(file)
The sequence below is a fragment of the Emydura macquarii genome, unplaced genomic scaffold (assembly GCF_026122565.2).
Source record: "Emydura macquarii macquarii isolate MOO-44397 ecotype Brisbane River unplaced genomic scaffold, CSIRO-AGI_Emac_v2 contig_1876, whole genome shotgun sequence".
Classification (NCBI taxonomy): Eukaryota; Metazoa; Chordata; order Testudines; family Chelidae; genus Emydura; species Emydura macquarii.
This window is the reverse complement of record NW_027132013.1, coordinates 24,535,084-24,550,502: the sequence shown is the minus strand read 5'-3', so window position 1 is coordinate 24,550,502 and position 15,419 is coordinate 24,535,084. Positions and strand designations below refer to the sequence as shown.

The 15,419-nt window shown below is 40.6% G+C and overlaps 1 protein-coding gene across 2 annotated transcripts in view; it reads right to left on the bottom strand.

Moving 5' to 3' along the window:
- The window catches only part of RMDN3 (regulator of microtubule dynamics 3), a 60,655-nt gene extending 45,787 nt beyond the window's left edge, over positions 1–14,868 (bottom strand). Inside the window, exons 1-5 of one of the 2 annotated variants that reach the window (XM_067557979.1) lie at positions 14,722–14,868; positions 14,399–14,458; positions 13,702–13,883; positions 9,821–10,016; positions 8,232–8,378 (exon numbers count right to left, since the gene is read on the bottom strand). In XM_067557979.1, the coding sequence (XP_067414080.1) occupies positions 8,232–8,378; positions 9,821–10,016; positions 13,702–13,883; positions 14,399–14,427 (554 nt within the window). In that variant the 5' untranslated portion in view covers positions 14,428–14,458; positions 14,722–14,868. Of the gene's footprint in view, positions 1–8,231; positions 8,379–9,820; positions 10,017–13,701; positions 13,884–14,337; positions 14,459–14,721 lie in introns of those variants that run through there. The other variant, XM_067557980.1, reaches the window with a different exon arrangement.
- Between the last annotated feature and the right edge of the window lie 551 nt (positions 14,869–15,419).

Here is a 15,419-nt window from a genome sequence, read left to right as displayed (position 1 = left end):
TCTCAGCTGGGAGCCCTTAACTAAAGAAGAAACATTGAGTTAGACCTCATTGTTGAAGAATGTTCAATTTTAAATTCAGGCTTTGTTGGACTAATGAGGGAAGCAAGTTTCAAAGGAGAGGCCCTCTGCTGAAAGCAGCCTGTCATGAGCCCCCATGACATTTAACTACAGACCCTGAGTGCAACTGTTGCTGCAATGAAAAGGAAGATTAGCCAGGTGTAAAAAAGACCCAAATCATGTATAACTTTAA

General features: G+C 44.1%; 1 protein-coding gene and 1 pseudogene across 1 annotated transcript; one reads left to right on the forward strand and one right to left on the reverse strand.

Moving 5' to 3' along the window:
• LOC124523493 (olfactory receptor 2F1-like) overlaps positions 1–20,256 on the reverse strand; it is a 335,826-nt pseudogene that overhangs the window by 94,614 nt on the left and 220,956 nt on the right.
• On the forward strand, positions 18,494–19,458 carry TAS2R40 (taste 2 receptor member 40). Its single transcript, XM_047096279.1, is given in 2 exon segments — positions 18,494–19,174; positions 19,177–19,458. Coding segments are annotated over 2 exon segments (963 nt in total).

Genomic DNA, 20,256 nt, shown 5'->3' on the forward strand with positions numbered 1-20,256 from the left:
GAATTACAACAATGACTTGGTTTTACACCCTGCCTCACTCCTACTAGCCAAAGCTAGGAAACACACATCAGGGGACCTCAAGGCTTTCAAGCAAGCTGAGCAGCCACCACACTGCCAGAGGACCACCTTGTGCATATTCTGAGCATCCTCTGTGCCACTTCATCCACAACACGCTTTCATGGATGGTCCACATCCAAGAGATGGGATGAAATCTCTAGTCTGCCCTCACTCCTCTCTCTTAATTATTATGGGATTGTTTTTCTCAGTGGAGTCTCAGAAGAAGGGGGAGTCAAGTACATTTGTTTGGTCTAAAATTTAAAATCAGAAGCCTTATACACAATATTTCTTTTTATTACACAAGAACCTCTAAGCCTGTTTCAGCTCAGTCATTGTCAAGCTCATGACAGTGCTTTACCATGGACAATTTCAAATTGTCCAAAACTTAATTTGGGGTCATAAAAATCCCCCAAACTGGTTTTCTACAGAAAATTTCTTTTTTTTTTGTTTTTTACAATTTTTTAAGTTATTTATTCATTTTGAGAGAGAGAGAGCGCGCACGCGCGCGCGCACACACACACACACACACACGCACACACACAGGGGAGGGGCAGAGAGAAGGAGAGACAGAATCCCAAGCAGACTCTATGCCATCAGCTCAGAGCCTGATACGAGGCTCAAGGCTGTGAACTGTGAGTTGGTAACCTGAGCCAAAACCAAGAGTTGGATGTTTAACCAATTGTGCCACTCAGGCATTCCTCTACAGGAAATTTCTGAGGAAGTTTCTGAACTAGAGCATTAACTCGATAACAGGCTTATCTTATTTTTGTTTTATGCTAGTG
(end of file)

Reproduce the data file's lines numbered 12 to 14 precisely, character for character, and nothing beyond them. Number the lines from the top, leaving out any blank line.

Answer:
Moving 5' to 3' along the window:
• LOC124523493 (olfactory receptor 2F1-like) overlaps positions 1–20,256 on the reverse strand; it is a 335,826-nt pseudogene that overhangs the window by 94,614 nt on the left and 220,956 nt on the right.
• On the forward strand, positions 18,494–19,458 carry TAS2R40 (taste 2 receptor member 40). Its single transcript, XM_047096279.1, is given in 2 exon segments — positions 18,494–19,174; positions 19,177–19,458. Coding segments are annotated over 2 exon segments (963 nt in total).